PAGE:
"We are having a hair emergency."
     I breathed a sigh of relief.  Hair emergency.  Not a blown fuse, a small interior fire, or a broken arm.  Hair emergency.  This firmly falls in the category of not my problem.
     "Ok, I'll bite.  What is this hair emergency you speak of?"
     My lovely bride explained that her, one of a kind, high dollar, high precision, ivory handled, teak inlaid hair brush was no where to be found.  Without its magic like qualities, she would be unable to turn the ladies, and primarily the bride to be, into the stunningly manicured wedding party that had been promised all.  I was distracted by a road side snow-cone stand.  I still didn't grasp the emergency.  And then she hit me right where it hurt.
     "I need you to drop whatever you are doing, go to Wal-Mart and get another one of a kind, high dollar, high precision, ivory handled, teak inlaid hair brush or your daughter isn't getting married today."
     My mouth fell open, but no sound came out.  After millions of years of evolution, some part of my brain knew better than to protest, and I certainly couldn't preempt a wedding because I felt the primal urge to find the mythical '68 El Camino.  I heard myself say, "Yes dear. We will be back in just a bit."
     Dear old dad glanced away from the road just long enough to disapprovingly grunt.  The male child in the back seat snapped his head towards me, suddenly fully alert.  Even he sensed that we were speeding towards some crossroads from which there was no return.  Dad glanced across the console at me again.
     A curious wave of prepubescent smugness washed over the headrest from the direction of the back seat. I should have sensed the warning signs, but I was too distracted by the complex mathematical and logistical planning that would be required to find the El Camino and still be back in town in time to save the wedding.
     By the time we rolled into the neighboring town, where I was certain I had seen the mechanical unicorn just the day before I was so antsy I must have looked like a five year old doing the "pee-pee" dance.  The universe was on my side this sunny Saturday morning though, as the El Camino rolled to the curb just as we turned the corner.  The car, the seller, and the buyer converging to the same location in time, just as planned. Then the plan fell completely apart.
     The badges on the car were all wrong.  The top was not original and the color was all wrong.  Worse yet, the original engine had been replaced with a boat motor.  Even if the car were all original, it was $5000 over priced.  The male child was supposed to be learning from this experience, and even though he had no interest in the car, he seemed oddly pleased with all of the world around him.  I started shoving bodies back into the Barrett-mobile, intent now on locating that one of a kind, high dollar, high precision, ivory handled, teak inlaid hair brush and rushing in at the last possible minute in order to save the day and be the hero.
     Fifty two minutes later, hair brush in hand, I burst through the door, expecting a parade befitting a war hero, complete with ticker tape and maybe a marching band.  Instead, I was forced to dodge a flying mega-tray of mascara and a hail of half eaten Jolly Ranchers which stuck permanently to the first surface they reached.  Over the din of crying and curling and polishing and screaming, I heard an accusatory voice say that we had missed pictures and would have to stay after the service.  Uh-oh.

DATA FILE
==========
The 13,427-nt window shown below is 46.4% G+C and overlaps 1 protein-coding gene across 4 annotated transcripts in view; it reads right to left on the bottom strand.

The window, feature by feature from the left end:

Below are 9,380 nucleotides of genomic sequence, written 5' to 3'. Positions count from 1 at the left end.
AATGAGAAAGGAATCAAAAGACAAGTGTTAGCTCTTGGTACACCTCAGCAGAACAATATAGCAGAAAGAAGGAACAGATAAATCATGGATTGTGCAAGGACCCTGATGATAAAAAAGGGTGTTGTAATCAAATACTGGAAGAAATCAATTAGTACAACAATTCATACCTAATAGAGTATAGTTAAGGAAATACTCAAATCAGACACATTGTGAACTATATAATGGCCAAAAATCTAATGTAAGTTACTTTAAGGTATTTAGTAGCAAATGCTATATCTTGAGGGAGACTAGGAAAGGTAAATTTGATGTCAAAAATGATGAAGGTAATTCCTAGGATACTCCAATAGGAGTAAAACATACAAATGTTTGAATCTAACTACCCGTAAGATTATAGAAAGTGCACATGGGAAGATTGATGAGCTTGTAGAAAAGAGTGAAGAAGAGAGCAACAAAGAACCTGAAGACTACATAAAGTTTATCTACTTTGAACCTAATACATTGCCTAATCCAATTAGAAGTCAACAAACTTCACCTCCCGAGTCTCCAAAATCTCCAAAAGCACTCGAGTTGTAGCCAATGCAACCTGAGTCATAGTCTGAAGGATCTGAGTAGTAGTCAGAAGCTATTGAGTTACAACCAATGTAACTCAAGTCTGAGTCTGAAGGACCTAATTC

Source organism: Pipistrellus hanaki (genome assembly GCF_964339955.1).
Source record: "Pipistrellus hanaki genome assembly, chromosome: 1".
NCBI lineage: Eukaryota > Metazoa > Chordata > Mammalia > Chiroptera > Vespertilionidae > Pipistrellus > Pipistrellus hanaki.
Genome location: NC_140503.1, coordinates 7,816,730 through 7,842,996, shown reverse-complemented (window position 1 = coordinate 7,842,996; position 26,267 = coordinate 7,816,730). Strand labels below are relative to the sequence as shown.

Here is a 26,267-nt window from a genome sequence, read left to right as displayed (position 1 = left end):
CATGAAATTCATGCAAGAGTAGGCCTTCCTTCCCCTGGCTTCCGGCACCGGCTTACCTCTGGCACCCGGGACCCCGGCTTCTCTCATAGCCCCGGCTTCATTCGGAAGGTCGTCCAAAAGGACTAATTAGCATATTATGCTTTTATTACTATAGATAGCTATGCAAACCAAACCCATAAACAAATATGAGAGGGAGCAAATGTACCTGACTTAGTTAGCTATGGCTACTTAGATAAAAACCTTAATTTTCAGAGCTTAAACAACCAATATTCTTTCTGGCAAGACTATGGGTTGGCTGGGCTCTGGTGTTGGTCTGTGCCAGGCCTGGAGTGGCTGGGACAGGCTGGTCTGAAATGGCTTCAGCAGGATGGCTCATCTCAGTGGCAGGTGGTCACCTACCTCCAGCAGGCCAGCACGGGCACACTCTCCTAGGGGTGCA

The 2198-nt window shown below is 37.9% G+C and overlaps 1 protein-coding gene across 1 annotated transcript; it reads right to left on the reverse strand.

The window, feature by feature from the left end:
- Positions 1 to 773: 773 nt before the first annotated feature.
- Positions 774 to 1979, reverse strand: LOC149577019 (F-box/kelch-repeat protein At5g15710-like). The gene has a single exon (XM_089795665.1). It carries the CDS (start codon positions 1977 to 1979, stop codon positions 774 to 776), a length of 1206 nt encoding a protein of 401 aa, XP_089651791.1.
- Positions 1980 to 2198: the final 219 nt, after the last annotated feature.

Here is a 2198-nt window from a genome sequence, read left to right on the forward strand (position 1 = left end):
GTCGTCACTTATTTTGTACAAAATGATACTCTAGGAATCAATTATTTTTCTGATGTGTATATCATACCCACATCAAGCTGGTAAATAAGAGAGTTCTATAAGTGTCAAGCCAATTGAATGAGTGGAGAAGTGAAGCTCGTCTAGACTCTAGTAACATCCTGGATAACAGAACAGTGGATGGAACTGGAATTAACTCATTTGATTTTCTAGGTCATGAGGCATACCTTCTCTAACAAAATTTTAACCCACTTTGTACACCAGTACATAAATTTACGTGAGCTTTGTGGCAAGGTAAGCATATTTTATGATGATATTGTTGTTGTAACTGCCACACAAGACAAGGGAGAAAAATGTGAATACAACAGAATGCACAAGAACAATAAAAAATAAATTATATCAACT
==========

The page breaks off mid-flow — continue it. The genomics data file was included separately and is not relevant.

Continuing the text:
Just like a rolling thunderstorm broiling across the Oklahoma Plains, a whirling dervish of wives, ex-wives, daughters, step-children, half-siblings, strange children with thick glasses, grand-children and mother-in-laws began swirling into SUV's in a haze of powder makeup and eye-shadow.  I felt my self being swept into the chaos; for a moment I thought I saw a jeweled slipper and a flying monkey in the shadows of the autumn rust haze.
     Somewhere in all the chaos, my beautiful daughter (with hair intact) got married, and took another man's name.
     Then came the pictures.  First the in-laws, then the ex-laws, and then just the children.  Finally, it was time for the Barrett tribe.  Just as we had assembled on stage and the pictures began, the male child looked at me and winked, then said, "Mommy, why is a hair emergency called a 'her' emergency, and why does it always have to take a back seat to hot rod hunting?"  I felt my wife's head snap to the side as though she were giving herself lateral whip lash while my ex-wife bored a hole through my chest.  At least three different style of women's shoes bounced off my forehead as the shutter memorialized the image.
     The next morning, we took the blushing bride and the new son-in-law to the same cafe for breakfast.  I sat in the corner at the kids table while the male child sat with the grown ups.  He got a triple order of hash browns.

Wednesday, September 19, 2012

Happy Birthday Little Brother

     My favorite breakfast is raw bacon.
     Well, let me re-state that.  My favorite breakfast story involves raw moderately raw bacon.  Several years ago, when I was still in law school, my little brother was stricken with the thought that he and I needed to take our father on a camping trip.  To put this idea into context, the closest the three of us had been to camping together was that night in 1982 when Dad locked himself out of the house and the three of us thought we were going to have to sleep outside until Mom showed up to save the day.